APPROVED: Drug drive limits near reality
Recommended limits for 16 different drugs have been officially approved following two government consultations, it has been confirmed.
To be introduced in the autumn, the limits will affect eight prescription and eight illicit drugs.
The new regulations mean it will be an offence to be over the generally prescribed limits for each drug and drive vehicle.
Road Safety Minister Robert Goodwill said: “The results of the consultation are sending the strongest possible message that you cannot take illegal drugs and drive.
“This new offence will make our roads safer for everyone by making it easier for the police to tackle those who drive after taking illegal drugs.
“It will also clarify the limits for those who take medication.
“The next step is to take these limits to Parliament to see the offence come into force later this year.”
“The results of the consultation are sending the strongest possible message that you cannot take illegal drugs and drive.”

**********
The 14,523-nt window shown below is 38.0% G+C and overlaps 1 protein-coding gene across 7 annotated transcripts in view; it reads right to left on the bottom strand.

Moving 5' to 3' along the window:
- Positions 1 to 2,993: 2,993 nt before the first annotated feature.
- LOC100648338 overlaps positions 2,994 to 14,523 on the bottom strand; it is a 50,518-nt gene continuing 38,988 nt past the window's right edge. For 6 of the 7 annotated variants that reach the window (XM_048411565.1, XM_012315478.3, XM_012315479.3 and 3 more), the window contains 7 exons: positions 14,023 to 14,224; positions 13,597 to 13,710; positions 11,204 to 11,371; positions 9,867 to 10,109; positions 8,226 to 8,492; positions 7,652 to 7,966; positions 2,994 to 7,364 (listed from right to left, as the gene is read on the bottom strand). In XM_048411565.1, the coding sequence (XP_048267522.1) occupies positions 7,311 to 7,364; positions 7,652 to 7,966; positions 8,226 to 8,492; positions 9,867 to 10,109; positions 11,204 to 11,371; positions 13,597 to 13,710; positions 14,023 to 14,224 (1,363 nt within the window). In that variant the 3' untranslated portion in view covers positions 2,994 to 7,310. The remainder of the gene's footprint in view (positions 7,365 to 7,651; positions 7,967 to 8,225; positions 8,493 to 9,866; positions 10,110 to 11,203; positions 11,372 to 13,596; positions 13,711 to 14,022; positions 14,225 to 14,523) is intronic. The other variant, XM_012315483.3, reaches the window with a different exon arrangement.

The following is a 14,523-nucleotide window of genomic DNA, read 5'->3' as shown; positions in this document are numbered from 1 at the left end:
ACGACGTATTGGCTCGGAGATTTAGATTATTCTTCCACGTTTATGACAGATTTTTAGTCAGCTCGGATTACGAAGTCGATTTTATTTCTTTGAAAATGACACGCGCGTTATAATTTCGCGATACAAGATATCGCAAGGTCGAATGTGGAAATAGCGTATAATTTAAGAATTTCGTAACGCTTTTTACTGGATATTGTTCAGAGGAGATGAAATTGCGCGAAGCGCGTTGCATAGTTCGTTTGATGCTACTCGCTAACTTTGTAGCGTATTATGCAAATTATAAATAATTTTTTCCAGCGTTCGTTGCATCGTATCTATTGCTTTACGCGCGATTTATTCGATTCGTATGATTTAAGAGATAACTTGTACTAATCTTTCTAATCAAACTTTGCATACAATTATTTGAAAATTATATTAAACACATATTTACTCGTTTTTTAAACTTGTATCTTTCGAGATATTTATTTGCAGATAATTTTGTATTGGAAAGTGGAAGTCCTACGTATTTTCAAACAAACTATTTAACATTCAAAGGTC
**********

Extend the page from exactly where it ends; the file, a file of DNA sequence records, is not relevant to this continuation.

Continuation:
Robert Goodwill MP
In March 2013, the Department for Transport took expert advice from a medical panel on the potential drug limits that the government should consult on.
The Department accepted most of the recommendations made by the panel and have consulted on limits that are a ‘zero tolerance’ approach.
Limits to be included in the new regulations are not set at 0, as drugs taken for medical conditions can be absorbed in the body to produce trace effects.
In the consultation for amphetamine, the government decided the proposed limits needed to be reconsidered so patients who take medicine for attention deficit hyperactivity disorder are not affected.
The government are looking to re-consult on the new threshold later this year.
In response, Neil Greig, Director of Policy and Research at the Institute of Advanced Motorists, said: “The IAM is pleased that the government is moving significantly closer to finalising the process of setting limits for drugs and driving.
“Now that the consultation process is almost over and the correct limits have been agreed for each drug the police can finally get on with actually catching those who risk their own and others’ lives by driving under the influence of chemical substances.”